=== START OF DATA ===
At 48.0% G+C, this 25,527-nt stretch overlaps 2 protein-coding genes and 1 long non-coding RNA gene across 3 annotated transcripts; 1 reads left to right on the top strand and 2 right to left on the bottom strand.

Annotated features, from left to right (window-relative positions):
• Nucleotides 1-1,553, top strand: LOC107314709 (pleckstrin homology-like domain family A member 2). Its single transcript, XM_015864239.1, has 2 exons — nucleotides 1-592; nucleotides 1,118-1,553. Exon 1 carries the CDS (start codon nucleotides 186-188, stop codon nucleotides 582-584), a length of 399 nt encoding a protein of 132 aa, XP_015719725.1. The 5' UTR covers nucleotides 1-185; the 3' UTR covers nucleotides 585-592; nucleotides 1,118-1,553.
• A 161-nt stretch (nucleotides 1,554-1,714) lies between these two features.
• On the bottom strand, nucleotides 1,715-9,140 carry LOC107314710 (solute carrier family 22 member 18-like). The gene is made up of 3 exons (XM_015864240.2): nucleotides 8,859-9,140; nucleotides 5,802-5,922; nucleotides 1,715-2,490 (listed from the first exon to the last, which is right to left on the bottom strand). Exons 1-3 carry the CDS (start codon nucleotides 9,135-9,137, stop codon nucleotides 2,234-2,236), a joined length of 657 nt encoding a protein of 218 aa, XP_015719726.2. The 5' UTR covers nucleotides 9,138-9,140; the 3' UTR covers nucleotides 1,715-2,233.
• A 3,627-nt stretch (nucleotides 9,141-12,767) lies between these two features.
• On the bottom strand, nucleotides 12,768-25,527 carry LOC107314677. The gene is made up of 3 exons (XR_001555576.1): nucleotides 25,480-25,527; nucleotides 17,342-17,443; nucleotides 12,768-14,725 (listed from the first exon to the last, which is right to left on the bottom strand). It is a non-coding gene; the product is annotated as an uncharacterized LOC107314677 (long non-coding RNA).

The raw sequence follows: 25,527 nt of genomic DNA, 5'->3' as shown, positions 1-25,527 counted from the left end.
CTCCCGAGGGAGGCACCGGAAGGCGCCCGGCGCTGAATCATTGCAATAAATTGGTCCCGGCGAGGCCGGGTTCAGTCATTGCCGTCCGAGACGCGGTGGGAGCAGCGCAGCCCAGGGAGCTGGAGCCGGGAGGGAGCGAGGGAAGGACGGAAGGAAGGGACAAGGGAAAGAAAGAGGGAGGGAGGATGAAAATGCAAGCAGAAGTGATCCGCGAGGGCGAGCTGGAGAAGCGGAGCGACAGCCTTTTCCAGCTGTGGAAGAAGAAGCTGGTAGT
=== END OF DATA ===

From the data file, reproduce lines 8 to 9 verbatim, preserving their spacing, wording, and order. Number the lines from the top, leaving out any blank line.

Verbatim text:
The raw sequence follows: 25,527 nt of genomic DNA, 5'->3' as shown, positions 1-25,527 counted from the left end.
CTCCCGAGGGAGGCACCGGAAGGCGCCCGGCGCTGAATCATTGCAATAAATTGGTCCCGGCGAGGCCGGGTTCAGTCATTGCCGTCCGAGACGCGGTGGGAGCAGCGCAGCCCAGGGAGCTGGAGCCGGGAGGGAGCGAGGGAAGGACGGAAGGAAGGGACAAGGGAAAGAAAGAGGGAGGGAGGATGAAAATGCAAGCAGAAGTGATCCGCGAGGGCGAGCTGGAGAAGCGGAGCGACAGCCTTTTCCAGCTGTGGAAGAAGAAGCTGGTAGT